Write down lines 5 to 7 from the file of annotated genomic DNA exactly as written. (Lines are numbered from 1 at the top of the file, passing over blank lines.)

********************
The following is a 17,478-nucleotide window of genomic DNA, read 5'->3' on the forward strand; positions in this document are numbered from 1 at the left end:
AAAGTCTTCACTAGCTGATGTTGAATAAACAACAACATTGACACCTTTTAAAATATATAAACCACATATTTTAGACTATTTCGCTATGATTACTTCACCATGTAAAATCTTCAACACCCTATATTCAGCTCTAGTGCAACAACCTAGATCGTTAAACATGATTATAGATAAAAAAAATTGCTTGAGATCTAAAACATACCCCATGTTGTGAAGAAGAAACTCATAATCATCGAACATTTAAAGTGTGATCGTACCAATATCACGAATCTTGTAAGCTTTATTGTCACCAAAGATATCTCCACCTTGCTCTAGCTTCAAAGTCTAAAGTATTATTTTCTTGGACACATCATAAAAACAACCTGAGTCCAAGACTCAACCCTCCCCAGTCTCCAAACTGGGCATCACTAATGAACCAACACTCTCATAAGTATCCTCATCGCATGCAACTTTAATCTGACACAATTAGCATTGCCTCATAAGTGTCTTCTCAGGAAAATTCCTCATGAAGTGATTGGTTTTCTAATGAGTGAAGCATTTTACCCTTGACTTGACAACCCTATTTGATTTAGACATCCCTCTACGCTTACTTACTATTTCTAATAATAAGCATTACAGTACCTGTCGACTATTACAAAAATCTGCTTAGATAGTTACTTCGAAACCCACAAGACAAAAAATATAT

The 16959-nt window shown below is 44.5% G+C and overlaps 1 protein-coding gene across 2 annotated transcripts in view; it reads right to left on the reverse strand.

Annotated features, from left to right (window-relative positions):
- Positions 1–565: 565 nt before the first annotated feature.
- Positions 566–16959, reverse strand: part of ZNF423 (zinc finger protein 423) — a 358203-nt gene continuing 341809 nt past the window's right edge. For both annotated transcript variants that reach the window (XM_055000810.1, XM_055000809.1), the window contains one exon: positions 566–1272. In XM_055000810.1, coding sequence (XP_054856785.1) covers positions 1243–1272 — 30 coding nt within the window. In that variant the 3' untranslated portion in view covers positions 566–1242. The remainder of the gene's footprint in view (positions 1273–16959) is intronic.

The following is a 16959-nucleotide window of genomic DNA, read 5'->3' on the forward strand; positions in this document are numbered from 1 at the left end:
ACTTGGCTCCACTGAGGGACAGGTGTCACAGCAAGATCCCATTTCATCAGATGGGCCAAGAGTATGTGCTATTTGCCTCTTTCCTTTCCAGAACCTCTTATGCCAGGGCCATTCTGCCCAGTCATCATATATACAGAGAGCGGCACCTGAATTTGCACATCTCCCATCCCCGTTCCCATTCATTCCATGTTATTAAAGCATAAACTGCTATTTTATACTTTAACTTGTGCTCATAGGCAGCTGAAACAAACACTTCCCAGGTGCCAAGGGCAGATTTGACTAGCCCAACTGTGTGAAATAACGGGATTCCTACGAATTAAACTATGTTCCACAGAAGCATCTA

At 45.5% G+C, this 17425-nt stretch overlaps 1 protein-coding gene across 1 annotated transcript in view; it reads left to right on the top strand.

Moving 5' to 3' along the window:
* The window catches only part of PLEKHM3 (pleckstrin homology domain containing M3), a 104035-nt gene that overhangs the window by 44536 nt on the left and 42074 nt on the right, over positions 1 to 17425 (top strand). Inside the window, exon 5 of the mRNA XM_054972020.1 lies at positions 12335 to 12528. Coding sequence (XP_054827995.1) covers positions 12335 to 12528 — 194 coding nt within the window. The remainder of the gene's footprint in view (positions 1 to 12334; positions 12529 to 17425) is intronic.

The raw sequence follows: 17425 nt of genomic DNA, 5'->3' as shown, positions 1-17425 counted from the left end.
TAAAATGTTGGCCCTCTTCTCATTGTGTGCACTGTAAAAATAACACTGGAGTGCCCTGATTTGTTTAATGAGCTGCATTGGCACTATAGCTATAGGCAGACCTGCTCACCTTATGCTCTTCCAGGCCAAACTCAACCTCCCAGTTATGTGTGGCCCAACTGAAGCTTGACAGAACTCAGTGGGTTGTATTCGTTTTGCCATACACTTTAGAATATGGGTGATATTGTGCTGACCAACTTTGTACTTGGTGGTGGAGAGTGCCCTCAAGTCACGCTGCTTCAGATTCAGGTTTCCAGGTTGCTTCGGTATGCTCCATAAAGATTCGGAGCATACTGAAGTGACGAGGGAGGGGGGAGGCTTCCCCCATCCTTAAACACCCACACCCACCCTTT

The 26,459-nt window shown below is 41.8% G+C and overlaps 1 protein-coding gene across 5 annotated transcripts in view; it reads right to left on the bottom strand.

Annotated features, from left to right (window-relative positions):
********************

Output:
- Positions 1–565: 565 nt before the first annotated feature.
- Positions 566–16959, reverse strand: part of ZNF423 (zinc finger protein 423) — a 358203-nt gene continuing 341809 nt past the window's right edge. For both annotated transcript variants that reach the window (XM_055000810.1, XM_055000809.1), the window contains one exon: positions 566–1272. In XM_055000810.1, coding sequence (XP_054856785.1) covers positions 1243–1272 — 30 coding nt within the window. In that variant the 3' untranslated portion in view covers positions 566–1242. The remainder of the gene's footprint in view (positions 1273–16959) is intronic.

The following is a 16959-nucleotide window of genomic DNA, read 5'->3' on the forward strand; positions in this document are numbered from 1 at the left end: